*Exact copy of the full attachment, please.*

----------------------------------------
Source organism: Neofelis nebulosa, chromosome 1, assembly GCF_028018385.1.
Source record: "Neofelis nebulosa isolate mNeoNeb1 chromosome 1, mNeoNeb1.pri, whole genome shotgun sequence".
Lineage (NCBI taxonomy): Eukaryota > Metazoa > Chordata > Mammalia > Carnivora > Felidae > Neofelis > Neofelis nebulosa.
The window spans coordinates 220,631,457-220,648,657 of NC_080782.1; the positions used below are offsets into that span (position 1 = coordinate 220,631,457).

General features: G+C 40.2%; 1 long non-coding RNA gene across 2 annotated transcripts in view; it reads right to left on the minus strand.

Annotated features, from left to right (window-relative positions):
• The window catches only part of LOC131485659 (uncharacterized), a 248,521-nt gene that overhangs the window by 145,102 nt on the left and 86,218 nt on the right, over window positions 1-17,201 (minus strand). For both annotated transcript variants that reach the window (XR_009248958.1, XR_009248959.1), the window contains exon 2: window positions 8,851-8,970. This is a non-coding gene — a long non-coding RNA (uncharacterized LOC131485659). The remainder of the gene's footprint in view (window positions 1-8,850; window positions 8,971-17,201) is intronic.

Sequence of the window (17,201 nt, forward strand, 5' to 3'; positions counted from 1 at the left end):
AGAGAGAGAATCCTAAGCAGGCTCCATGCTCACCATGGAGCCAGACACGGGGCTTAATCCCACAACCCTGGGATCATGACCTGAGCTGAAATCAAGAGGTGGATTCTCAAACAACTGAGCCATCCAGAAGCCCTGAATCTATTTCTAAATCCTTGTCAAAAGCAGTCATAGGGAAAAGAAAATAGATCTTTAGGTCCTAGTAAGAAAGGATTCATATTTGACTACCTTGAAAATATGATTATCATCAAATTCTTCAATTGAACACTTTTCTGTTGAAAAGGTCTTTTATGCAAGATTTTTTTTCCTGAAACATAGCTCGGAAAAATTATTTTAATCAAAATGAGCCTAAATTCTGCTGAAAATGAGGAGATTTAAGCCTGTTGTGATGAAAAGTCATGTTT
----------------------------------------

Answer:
Source organism: Neofelis nebulosa, chromosome 1, assembly GCF_028018385.1.
Source record: "Neofelis nebulosa isolate mNeoNeb1 chromosome 1, mNeoNeb1.pri, whole genome shotgun sequence".
Lineage (NCBI taxonomy): Eukaryota > Metazoa > Chordata > Mammalia > Carnivora > Felidae > Neofelis > Neofelis nebulosa.
The window spans coordinates 220,631,457-220,648,657 of NC_080782.1; the positions used below are offsets into that span (position 1 = coordinate 220,631,457).

General features: G+C 40.2%; 1 long non-coding RNA gene across 2 annotated transcripts in view; it reads right to left on the minus strand.

Annotated features, from left to right (window-relative positions):
• The window catches only part of LOC131485659 (uncharacterized), a 248,521-nt gene that overhangs the window by 145,102 nt on the left and 86,218 nt on the right, over window positions 1-17,201 (minus strand). For both annotated transcript variants that reach the window (XR_009248958.1, XR_009248959.1), the window contains exon 2: window positions 8,851-8,970. This is a non-coding gene — a long non-coding RNA (uncharacterized LOC131485659). The remainder of the gene's footprint in view (window positions 1-8,850; window positions 8,971-17,201) is intronic.

Sequence of the window (17,201 nt, forward strand, 5' to 3'; positions counted from 1 at the left end):
AGAGAGAGAATCCTAAGCAGGCTCCATGCTCACCATGGAGCCAGACACGGGGCTTAATCCCACAACCCTGGGATCATGACCTGAGCTGAAATCAAGAGGTGGATTCTCAAACAACTGAGCCATCCAGAAGCCCTGAATCTATTTCTAAATCCTTGTCAAAAGCAGTCATAGGGAAAAGAAAATAGATCTTTAGGTCCTAGTAAGAAAGGATTCATATTTGACTACCTTGAAAATATGATTATCATCAAATTCTTCAATTGAACACTTTTCTGTTGAAAAGGTCTTTTATGCAAGATTTTTTTTCCTGAAACATAGCTCGGAAAAATTATTTTAATCAAAATGAGCCTAAATTCTGCTGAAAATGAGGAGATTTAAGCCTGTTGTGATGAAAAGTCATGTTT